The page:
"You've got kids like Travin that get under recruited because he may have got seen as a running back earlier in his career and not at safety where his skills grew and now has a chance to be a top defensive back at TCU," he said. "Here's a kid that's a four-sport athlete at the time. He's not going to combines every week, he's doing things for his high school and got missed by some potential programs. I think it takes away the purity of the sport. The whole thing smells to me."

Traylor is leery about letting his players attend combines and camps, saying that it adds a potentially dangerous aspect to an athlete's already heavy workload.

"I don't allow my kids to do much testing when they go to all these camps, these combines and everything," he said. "They're doing a 40, a vertical jump, pro agility drills – all these things that are dangerous because of the explosiveness. They're working out for me, doing 7-on-7 and now all these camps. You've got to be careful because they can quickly get overworked and that's why we don't allow them to test. It's great to compete but when they're going out there every day, every week and running, exploding and trying to compete for the best 'score,' it can get dangerous."

Through everything that the recruiting process entails in this day and age, it has forced athletes to grow up and handle major decisions and major exposure while being a high school student. It's created a rock star persona for some.

"First and foremost is that they're offering kids earlier and earlier just trying to be the first ones in – to wine and dine them so to say and baby them the longest," Carthage head coach Scott Surratt said. "I think it takes the whole luster off the process. I wish they couldn't commit until signing day."

That leads to verbal commitments and then decommittments, something that is becoming more and more common.

"Commitment doesn't mean anything any more other than your name may come across the bottom of ESPN or on some website then it's right back on there when you decommit and have decided to go somewhere else," King said. "I'm not sure some of these kids are mature enough to know what a commitment is."

A chance to play at the next level is the dream of every athlete that steps onto a football field. The first chance to do that can lead to a premature decision when the player doesn't weigh all of the options.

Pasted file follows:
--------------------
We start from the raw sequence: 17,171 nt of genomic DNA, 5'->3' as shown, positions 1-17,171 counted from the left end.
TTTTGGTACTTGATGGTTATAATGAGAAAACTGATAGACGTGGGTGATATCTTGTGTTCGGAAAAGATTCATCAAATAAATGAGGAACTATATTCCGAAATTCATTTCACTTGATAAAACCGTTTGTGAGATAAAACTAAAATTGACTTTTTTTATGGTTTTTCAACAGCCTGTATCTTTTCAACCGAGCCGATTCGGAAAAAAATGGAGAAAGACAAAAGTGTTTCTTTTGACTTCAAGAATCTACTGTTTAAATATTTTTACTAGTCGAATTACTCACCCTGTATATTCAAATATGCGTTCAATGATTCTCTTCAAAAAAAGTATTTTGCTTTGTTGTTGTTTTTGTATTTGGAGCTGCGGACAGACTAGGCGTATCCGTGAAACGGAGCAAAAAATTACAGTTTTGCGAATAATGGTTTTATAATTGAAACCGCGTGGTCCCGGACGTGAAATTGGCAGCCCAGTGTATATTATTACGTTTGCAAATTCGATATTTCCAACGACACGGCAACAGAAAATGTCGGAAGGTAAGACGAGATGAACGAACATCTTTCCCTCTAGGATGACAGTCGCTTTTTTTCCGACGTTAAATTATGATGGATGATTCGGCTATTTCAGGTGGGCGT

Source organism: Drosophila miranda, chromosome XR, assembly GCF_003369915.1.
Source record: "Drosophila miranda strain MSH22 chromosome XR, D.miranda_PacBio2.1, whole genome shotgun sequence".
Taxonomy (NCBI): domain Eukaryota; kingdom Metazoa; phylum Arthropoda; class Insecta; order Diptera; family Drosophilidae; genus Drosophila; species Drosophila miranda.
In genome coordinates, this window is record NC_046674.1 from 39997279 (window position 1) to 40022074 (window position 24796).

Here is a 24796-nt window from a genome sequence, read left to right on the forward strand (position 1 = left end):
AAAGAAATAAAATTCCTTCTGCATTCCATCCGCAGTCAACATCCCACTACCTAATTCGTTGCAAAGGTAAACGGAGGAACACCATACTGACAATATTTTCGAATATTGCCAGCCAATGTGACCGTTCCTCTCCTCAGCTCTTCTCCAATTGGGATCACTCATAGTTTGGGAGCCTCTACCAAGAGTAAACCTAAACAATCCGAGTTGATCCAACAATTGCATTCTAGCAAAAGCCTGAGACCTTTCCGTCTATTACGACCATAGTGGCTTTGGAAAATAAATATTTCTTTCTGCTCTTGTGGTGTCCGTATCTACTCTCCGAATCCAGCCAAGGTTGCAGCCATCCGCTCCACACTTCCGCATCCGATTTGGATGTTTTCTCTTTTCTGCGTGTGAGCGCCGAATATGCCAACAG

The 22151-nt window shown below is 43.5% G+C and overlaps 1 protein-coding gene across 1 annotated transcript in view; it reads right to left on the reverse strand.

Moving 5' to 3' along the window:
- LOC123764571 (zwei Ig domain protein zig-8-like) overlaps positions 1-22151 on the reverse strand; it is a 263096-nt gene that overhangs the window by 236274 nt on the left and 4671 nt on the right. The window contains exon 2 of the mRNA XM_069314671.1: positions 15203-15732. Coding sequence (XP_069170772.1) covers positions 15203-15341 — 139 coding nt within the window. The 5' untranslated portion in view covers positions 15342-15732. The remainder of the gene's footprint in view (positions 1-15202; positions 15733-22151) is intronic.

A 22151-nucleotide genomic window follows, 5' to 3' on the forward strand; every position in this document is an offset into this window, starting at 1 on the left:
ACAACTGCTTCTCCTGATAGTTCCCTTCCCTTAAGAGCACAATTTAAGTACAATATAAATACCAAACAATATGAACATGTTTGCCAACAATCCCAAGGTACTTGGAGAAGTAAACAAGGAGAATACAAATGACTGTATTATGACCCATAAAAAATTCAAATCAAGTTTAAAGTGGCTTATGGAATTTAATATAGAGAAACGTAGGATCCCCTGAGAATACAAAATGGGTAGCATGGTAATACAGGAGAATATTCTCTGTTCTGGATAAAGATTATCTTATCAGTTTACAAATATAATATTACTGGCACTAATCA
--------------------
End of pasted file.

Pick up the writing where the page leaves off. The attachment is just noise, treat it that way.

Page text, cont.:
"I've heard some coaches talking about adding an early signing day and I'm not in favor of that," King said. "They're asking a kid in high school to make a big, tough decision too fast.

"Some of these kids get awestruck about getting an offer from a big time coach. They see these guys on TV and the next thing you know, they're sitting in this man's office and they're told they've got a scholarship offer for two guys and they've got one spot. What are you going to do? A lot of people jump and commit and they're really not sure. It's starting to choke itself out."

Then the process ends. National Signing Day has passed. High school graduation has come and gone. The fanfare is over. Once a big fish in a small pond, the table is suddenly turned.

"Some of these kids get pampered so much by all of this – recruiters, unofficial visits, official visits – you name it and then all of a sudden, they're saying they're getting treated differently," King said. "Sooner or later, that honeymoon is over and that coach is going to light into you and you're not getting all this attention like you were. That time to put up or shut up is coming fast.

"However many years of the recruiting process is over and you go from not being told no to being told no in the biggest way."

While they all admit that the process has changed in a big way for a slew of different reasons, area coaches agree that the process, whether or not they agree with every aspect of it, is one that is a dream come true.

"It's such an exciting time and I don't mean to sound like a Debby downer about it all because it's what they all dream about," Traylor said. "It's just a lot to deal with."

"It's a process and it's all about how well they handle it," Holmes added. "We're here to help."

A single piece of mail remains the tipping point.

A chance at a future of playing a sport they all love. Soon, they'll leave East Texas for bigger and better things but with the high school season kicking off, it's about home. Soon it'll be about the Aggies, Longhorns and Bears but for the next several months they are still high school kids.

"It's 100 percent Mavericks football," Munden said. "After the season, it's North Texas but now it's about the Marshall Mavericks."

<em>(Follow Hayden Henry on Twitter: <a href="https://twitter.com/hayden_h" target="_blank">@hayden_h</a>)</em>